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No summary judgment on issue of whether complaint was timely filed

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The Indiana Court of Appeals reversed summary judgment in favor of a doctor in a medical malpractice action, finding there are questions around whether the plaintiff timely filed the proposed complaint.

Tomika Johnson filed the malpractice complaint against Drs. David Sullivan and Jose Arias and Deaconess Hospital following the death of Barton Johnson. Barton was transferred to the hospital Dec. 22, 2006, and had a CT scan. Sullivan interpreted the CT scan and signed a radiological report. The next day, Barton died. On Dec. 26, Sullivan issued another report on the CT scan, with a second page subtitled “appended report,” noting the case was reviewed in retrospect.

The proposed complaint was postmarked Dec. 23, 2008. In 2010, the trial court granted summary judgment to Sullivan, who alleged Johnson failed to file the proposed complaint within the two-year statute of limitations period.

The Court of Appeals affirmed summary judgment for Sullivan with regards to Johnson’s arguments that the doctrine of “continuing wrong” precluded summary judgment, Sullivan had been involved in the case after Dec. 22, 2006, and the doctor fraudulently concealed an otherwise valid claim from Johnson. But the judges did find an issue of material fact regarding whether the proposed complaint was actually filed Dec. 22, 2008, despite the Dec. 23 postmark.

An affidavit from Johnson’s attorney’s legal assistant claims that the assistant took the proposed complaint to the post office Dec. 22.

“Under the Medical Malpractice Act, the date of delivery or mailing, not the date of postmarking, is the date a proposed complaint is considered filed,” wrote Judge Cale Bradford in Tomika Johnson, et al. v. David Sullivan, M.D., et al., No. 82A05-1102-MI-108. “While it may be that a postmark indicates the date on which an item was mailed in the vast majority of cases, there is no indication in the record that this is always so. We hold today that evidence of mailing on a particular date, even if it contradicts a postmark, is competent to prove filing on that date for purposes of the Medical Malpractice Act.”

Judge John Baker concurred in a separate opinion, encouraging that the issue of whether the complaint was timely mailed might be tried first. Only if the answer is yes should the parties then “undertake the expense of conducting discovery and presenting their proof of the remaining issues,” which would potentially save “both public and private resources,” he wrote.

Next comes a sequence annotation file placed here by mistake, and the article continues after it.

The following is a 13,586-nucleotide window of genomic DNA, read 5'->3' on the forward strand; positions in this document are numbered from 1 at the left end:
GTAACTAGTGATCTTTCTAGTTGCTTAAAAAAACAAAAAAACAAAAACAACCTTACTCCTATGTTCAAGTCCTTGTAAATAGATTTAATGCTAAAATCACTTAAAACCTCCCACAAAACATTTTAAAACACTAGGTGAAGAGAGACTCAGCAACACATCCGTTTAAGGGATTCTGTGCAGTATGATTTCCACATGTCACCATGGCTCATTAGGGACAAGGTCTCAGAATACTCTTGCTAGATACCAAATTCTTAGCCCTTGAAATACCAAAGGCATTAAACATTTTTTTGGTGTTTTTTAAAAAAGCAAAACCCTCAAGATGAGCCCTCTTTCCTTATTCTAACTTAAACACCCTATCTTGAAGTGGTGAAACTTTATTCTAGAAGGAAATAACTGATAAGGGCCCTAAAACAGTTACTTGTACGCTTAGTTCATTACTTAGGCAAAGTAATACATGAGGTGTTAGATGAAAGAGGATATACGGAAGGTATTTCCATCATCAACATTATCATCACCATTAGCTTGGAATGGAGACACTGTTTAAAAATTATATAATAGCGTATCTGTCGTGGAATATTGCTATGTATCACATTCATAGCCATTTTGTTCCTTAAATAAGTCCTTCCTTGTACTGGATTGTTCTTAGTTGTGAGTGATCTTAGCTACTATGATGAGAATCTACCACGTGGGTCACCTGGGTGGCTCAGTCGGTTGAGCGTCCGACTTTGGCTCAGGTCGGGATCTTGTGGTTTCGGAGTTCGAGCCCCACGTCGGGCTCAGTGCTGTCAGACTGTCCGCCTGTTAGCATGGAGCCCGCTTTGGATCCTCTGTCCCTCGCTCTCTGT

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  1. Frankly, it is tragic that you are even considering going to an expensive, unaccredited "law school." It is extremely difficult to get a job with a degree from a real school. If you are going to make the investment of time, money, and tears into law school, it should not be to a place that won't actually enable you to practice law when you graduate.

  2. As a lawyer who grew up in Fort Wayne (but went to a real law school), it is not that hard to find a mentor in the legal community without your school's assistance. One does not need to pay tens of thousands of dollars to go to an unaccredited legal diploma mill to get a mentor. Having a mentor means precisely nothing if you cannot get a job upon graduation, and considering that the legal job market is utterly terrible, these students from Indiana Tech are going to be adrift after graduation.

  3. 700,000 to 800,000 Americans are arrested for marijuana possession each year in the US. Do we need a new justice center if we decriminalize marijuana by having the City Council enact a $100 fine for marijuana possession and have the money go towards road repair?

  4. I am sorry to hear this.

  5. I tried a case in Judge Barker's court many years ago and I recall it vividly as a highlight of my career. I don't get in federal court very often but found myself back there again last Summer. We had both aged a bit but I must say she was just as I had remembered her. Authoritative, organized and yes, human ...with a good sense of humor. I also appreciated that even though we were dealing with difficult criminal cases, she treated my clients with dignity and understanding. My clients certainly respected her. Thanks for this nice article. Congratulations to Judge Barker for reaching another milestone in a remarkable career.

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